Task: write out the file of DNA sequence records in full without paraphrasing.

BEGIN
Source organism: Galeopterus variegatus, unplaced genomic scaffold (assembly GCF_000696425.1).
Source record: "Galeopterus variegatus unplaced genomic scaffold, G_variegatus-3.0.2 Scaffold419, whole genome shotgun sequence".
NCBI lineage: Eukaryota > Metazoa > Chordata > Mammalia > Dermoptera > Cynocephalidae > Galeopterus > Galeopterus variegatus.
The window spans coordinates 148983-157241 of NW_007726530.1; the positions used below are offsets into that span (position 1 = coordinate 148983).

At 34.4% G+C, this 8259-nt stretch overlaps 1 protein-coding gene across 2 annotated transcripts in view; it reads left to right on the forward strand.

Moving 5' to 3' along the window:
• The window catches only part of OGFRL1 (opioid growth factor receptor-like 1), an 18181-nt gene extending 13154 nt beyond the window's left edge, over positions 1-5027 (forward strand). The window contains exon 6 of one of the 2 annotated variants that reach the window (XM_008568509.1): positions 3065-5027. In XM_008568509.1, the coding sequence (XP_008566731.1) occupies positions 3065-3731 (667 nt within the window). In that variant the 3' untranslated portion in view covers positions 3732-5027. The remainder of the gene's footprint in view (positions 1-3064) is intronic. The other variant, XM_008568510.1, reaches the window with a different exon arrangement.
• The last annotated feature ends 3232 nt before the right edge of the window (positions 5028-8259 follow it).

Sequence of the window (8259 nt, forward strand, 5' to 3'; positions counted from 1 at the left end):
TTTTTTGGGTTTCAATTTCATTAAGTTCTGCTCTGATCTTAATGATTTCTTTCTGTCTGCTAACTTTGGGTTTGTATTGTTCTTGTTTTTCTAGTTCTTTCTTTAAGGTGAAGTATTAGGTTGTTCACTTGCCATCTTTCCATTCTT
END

Source organism: Galeopterus variegatus, unplaced genomic scaffold (assembly GCF_000696425.1).
Source record: "Galeopterus variegatus unplaced genomic scaffold, G_variegatus-3.0.2 Scaffold419, whole genome shotgun sequence".
NCBI lineage: Eukaryota > Metazoa > Chordata > Mammalia > Dermoptera > Cynocephalidae > Galeopterus > Galeopterus variegatus.
The window spans coordinates 148983-157241 of NW_007726530.1; the positions used below are offsets into that span (position 1 = coordinate 148983).

At 34.4% G+C, this 8259-nt stretch overlaps 1 protein-coding gene across 2 annotated transcripts in view; it reads left to right on the forward strand.

Moving 5' to 3' along the window:
• The window catches only part of OGFRL1 (opioid growth factor receptor-like 1), an 18181-nt gene extending 13154 nt beyond the window's left edge, over positions 1-5027 (forward strand). The window contains exon 6 of one of the 2 annotated variants that reach the window (XM_008568509.1): positions 3065-5027. In XM_008568509.1, the coding sequence (XP_008566731.1) occupies positions 3065-3731 (667 nt within the window). In that variant the 3' untranslated portion in view covers positions 3732-5027. The remainder of the gene's footprint in view (positions 1-3064) is intronic. The other variant, XM_008568510.1, reaches the window with a different exon arrangement.
• The last annotated feature ends 3232 nt before the right edge of the window (positions 5028-8259 follow it).

Sequence of the window (8259 nt, forward strand, 5' to 3'; positions counted from 1 at the left end):
TTTTTTGGGTTTCAATTTCATTAAGTTCTGCTCTGATCTTAATGATTTCTTTCTGTCTGCTAACTTTGGGTTTGTATTGTTCTTGTTTTTCTAGTTCTTTCTTTAAGGTGAAGTATTAGGTTGTTCACTTGCCATCTTTCCATTCTT